17

I have an integer:

int iNums = 12476;

And now I want to get each digit from iNums as integer. Something like:

foreach(iNum in iNums){
   printf("%i-", iNum);
}

So the output would be: "1-2-4-7-6-". But i actually need each digit as int not as char.

Thanks for help.

15 Answers 15

51
void print_each_digit(int x)
{
    if(x >= 10)
       print_each_digit(x / 10);

    int digit = x % 10;

    std::cout << digit << '\n';
}
8
  • 2
    +1: you beat me to the recursive solution. I'll leave mine here, but you got here first.
    – D.Shawley
    Jan 6 '11 at 13:10
  • Beware that this code might not flush the cout stream. Change << '\n' to << endl to be sure that cout is flushed.
    – Andreas
    Mar 11 '16 at 10:26
  • 3
    @Andreas don't use endl unless you need it.
    – Abyx
    Mar 11 '16 at 10:30
  • 1
    @Andreas also please read the Core Guidelines
    – Abyx
    Mar 11 '16 at 10:31
  • 1
    Can someone explain how this code works? Recursion is always confusing to me.
    – MitjaHD
    Jul 1 '19 at 13:58
26

Convert it to string, then iterate over the characters. For the conversion you may use std::ostringstream, e.g.:

int iNums = 12476;
std::ostringstream os;

os << iNums;
std::string digits = os.str();

Btw the generally used term (for what you call "number") is "digit" - please use it, as it makes the title of your post much more understandable :-)

6
  • I changed that number to digit.
    – Ilyssis
    Jan 6 '11 at 12:57
  • +1: This is the most general/flexible way to solve this type of problem in C++: learn this and you'll be ready for a lot of other small tasks. Once you have digits, you can iterate over the string printing each digit however you like. Jan 6 '11 at 13:43
  • Its ok for printing, but I needed the digits as int to work with them.
    – Ilyssis
    Jan 6 '11 at 14:03
  • @Ilyssis, fair enough, you mentioned this in your post. My fault :-( Jan 6 '11 at 14:22
  • Don't worry, I should have taken a better post title.
    – Ilyssis
    Jan 6 '11 at 14:45
11

Here is a more generic though recursive solution that yields a vector of digits:

void collect_digits(std::vector<int>& digits, unsigned long num) {
    if (num > 9) {
        collect_digits(digits, num / 10);
    }
    digits.push_back(num % 10);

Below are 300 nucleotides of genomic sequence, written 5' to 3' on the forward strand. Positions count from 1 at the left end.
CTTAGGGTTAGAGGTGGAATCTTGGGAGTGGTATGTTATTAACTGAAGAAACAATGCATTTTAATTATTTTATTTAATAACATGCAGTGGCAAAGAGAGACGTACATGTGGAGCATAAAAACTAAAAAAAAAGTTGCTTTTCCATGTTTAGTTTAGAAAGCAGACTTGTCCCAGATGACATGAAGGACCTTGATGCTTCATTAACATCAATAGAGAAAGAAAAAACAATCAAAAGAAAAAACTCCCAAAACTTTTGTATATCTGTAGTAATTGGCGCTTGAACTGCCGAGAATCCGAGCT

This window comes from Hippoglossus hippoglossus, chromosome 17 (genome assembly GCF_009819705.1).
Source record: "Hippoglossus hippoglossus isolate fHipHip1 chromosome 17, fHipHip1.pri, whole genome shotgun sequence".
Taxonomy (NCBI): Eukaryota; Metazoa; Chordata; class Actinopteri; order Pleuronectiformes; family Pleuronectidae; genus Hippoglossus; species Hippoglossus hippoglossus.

}

Being that there are is a relatively small number of digits, the recursion is neatly bounded.

2
  • You are mixing signed and unsigned data types. Also, you are needlessly limiting the algorithm to 32-bits. Using unsigned long long would for both the vector and the data type of num would fix both of these issues.
    – Ben Key
    Oct 21 '18 at 23:39
  • @BenKey - when I wrote this C++11 hadn't come into existence yet so long long wasn't part of the standard. You are correct about mixing signed and unsigned though.
    – D.Shawley
    Oct 30 '18 at 11:59
2

I don't test it just write what is in my head. excuse for any syntax error

Here is online ideone demo

vector <int> v; 

int i = ....
while(i != 0 ){
    cout << i%10 << " - "; // reverse order
    v.push_back(i%10); 
    i = i/10;
}

cout << endl;

for(int i=v.size()-1; i>=0; i--){
   cout << v[i] << " - "; // linear
}
6
  • 3
    This prints each digit in reverse order.
    – D.Shawley
    Jan 6 '11 at 12:54
  • (-1) because you get 7654321 instead of 1-2-3-4-5-7. Jan 6 '11 at 12:57
  • 2
    just a little bit carelessness my friends. Don't be so harsh
    – user467871
    Jan 6 '11 at 13:02
  • I would rather use a deque, push_front and use ostream_iterator to send to cout.
    – Benoit
    Jan 6 '11 at 13:08
  • @Benoit thanks for your comment. Yes there is plenty of way to solve this problem and this comes to my mind first
    – user467871
    Jan 6 '11 at 13:16
1

You can do it with this function:

void printDigits(int number) {
    if (number < 0) { // Handling negative number
        printf('-');
        number *= -1;
    }
    if (number == 0) { // Handling zero
        printf('0');
    }
    while (number > 0) { // Printing the number
        printf("%d-", number % 10);
        number /= 10;
    }
}
1

Here is the way to perform this action, but by this you will get in reverse order.

int num;
short temp = 0;
cin>>num;

while(num!=0){
    temp = num%10;
    
    //here you will get its element one by one but in reverse order
    //you can perform your action here.
    
    num /= 10;
}
1
  • 1